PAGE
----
Dentsply tries to circumvent these findings by arguing that an individual dealer may account for such a small share of Trubyte teeth that it "would actually increase its share of tooth sales in its local area" if it "dropped Dentsply teeth for the teeth of a rival." DSBr. 37. As its sole illustration, Dentsply offers JB Dental, which accounts for a very small share of Trubyte's sales in California. DSBr. 38 n.12. But Dentsply's illustration is unconvincing because JB Dental has larger shares in other states--vastly larger in Oregon (DX 1674 (sealed) (A7014, A7052)), which it would have to give up if it switched brands in California because Dentsply pulls its teeth from all of a dealer's locations if the dealer violates Dealer Criterion 6 at any location. Brennan (Dentsply) Tr. 1730-1731 (A1514-A1515). JB Dental would not rationally trade the Trubyte tooth line for that of any rival (or rivals) with a single-digit share. Moreover, the district court found that Dentsply used its Trubyte merchandise and other lines of business as additional leverage in coercing dealers not to walk away from Trubyte teeth. FF 189-190, 219 (A76, A81); CL 38 (A114).
The government's objection to Dealer Criterion 6 is that it prevents Dentsply's rivals from any access to independent dealers used by Dentsply (USBr. 36-37), not that it prevents "unfettered" access (DSBr. 36). By contrast, in Roland Machinery Co. v. Dresser Indus., Inc., 749 F.2d 380, 394 (7th Cir. 1984) (DSBr. 37), the plaintiff's claim was rejected because of the failure to show "a substantial anticompetitive effect, actual or potential." And in Concord Boat Corp. v. Brunswick Corp., 207 F.3d 1039, 1063 (8th Cir. 2000), the critical fact was not that "dealers were free to walk away . . . at any time" (DSBr. 36-37), but that "they did so." 207 F.3d at 1063. Here, however, "no dealer has agreed to walk away from its Trubyte tooth business to take on a competitive line." FF 177 (A74).
3. In the absence of Dentsply's exclusivity policies, tooth prices and Dentsply's market share would fall, and rivals' promotion and competition would increase. USBr. 38-44.(14) In response, Dentsply now attacks the government's expert, disavows its own expert and executives, argues that predicted price and share shifts do not matter, and ignores key findings.(15)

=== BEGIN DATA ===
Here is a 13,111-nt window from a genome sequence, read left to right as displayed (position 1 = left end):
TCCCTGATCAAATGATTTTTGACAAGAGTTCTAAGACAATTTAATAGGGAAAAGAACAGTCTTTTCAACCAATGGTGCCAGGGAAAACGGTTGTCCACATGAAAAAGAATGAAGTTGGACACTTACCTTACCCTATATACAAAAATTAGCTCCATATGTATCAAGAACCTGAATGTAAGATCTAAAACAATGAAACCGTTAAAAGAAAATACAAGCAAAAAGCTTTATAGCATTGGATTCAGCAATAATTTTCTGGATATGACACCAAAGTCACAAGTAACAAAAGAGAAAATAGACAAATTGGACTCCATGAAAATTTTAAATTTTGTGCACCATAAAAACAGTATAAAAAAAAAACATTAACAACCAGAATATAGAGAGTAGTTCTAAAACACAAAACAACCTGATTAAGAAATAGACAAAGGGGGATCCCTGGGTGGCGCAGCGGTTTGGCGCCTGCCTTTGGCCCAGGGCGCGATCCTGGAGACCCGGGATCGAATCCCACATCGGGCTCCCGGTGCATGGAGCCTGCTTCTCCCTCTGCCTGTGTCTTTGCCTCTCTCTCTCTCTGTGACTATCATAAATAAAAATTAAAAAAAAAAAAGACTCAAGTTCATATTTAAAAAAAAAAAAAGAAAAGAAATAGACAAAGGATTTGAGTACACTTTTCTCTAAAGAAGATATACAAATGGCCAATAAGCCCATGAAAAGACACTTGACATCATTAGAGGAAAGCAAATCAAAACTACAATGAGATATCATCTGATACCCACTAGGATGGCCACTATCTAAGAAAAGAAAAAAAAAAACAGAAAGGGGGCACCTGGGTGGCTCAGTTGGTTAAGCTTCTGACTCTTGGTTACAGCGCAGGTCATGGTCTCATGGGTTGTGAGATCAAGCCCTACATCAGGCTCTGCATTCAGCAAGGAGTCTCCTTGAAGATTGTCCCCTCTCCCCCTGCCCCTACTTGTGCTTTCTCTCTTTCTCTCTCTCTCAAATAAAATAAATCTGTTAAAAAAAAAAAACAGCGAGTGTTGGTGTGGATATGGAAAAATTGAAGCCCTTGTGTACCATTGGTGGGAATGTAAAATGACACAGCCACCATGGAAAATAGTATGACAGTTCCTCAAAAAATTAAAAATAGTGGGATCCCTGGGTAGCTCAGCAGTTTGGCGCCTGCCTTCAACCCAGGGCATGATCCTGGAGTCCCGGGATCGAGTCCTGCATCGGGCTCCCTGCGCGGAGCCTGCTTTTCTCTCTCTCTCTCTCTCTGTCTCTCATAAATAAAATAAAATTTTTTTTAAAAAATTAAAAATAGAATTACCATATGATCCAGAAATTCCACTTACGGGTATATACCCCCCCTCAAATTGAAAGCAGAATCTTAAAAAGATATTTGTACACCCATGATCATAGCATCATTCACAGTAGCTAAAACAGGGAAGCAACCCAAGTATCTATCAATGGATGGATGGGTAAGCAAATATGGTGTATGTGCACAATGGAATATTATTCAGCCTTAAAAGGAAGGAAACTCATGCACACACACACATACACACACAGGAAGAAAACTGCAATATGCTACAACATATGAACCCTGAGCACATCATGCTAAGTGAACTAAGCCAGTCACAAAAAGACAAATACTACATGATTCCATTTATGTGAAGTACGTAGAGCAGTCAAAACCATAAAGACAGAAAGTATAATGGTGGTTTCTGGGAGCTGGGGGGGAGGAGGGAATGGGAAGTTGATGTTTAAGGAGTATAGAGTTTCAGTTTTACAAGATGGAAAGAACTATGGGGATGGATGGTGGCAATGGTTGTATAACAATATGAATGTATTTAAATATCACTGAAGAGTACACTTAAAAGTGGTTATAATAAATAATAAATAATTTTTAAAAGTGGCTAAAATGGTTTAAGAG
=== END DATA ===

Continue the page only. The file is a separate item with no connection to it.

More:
Dentsply's cases regarding the admissibility of expert testimony (DSBr. 46-47) are irrelevant because the district court admitted all of Dr. Reitman's testi- mony on which the United States relies. The court excluded only the survey and testimony "to the extent [his] opinions are based on the survey." CL 39 (A114-A115); FF 304-330 (A96-A101); USBr. 39-40. Dr. Reitman made clear that his opinions--that in the absence of Dealer Criterion 6, both prices and Dentsply's market share would fall--were based on the record evidence independent of the survey. See Reitman (expert) Tr. 1463-1464, 1527-1529, 1533-1534, 1650-1651, 1692, 3904 (A1250-A1251, A1314-A1316, A1320-A1321, A1437-A1438, A1479, A3176); USBr. 39-40. Those opinions--and their bases--were detailed in his expert reports and at trial, and subject to Dentsply's cross-examination.(16) They were hardly "guesswork lack[ing] an identifiable factual basis" (DSBr. 47).
Moreover, both Dentsply's expert, Prof. Marvel, and former Trubyte general manager Christopher Clark, agreed with Dr. Reitman that in the absence of Dealer Criterion 6, tooth prices would fall. See USBr. 40-41. Faced with this bi-partisan consensus, Dentsply is forced to disavow its own witnesses. DSBr. 47 n.18, 51 n.19.
Dentsply also concedes, as it must, that labs in Connecticut and Southern California bought grandfathered Myerson teeth from local Dentsply dealers at lower prices than they would pay Myerson directly,(17) but argues that Zahn's prices for Myerson teeth somehow matter more. DSBr. 49. The government, however, proved that Zahn beat Myerson's direct prices. See USBr. 51; Obst (DSG) Tr. 2752-2753 (Zahn's prices to DSG lab on Myerson teeth are cheaper than Myerson's direct sales price to DSG) (A2312-A2313). The evidence also showed that cutting prices is effective at increasing sales only with effective distribution. Thus, in Connecticut, where Myerson has good distribution, labs saved 10% by buying through dealers, and Myerson's sales have grown 20% annually. Swartout (Myerson) Tr. 1317-1318 (A1119-A1120). By contrast, Ivoclar has not seen its sales increase when it cut price on direct sales. Ganley (Ivoclar) Tr. 1011-1012 (A845-A846).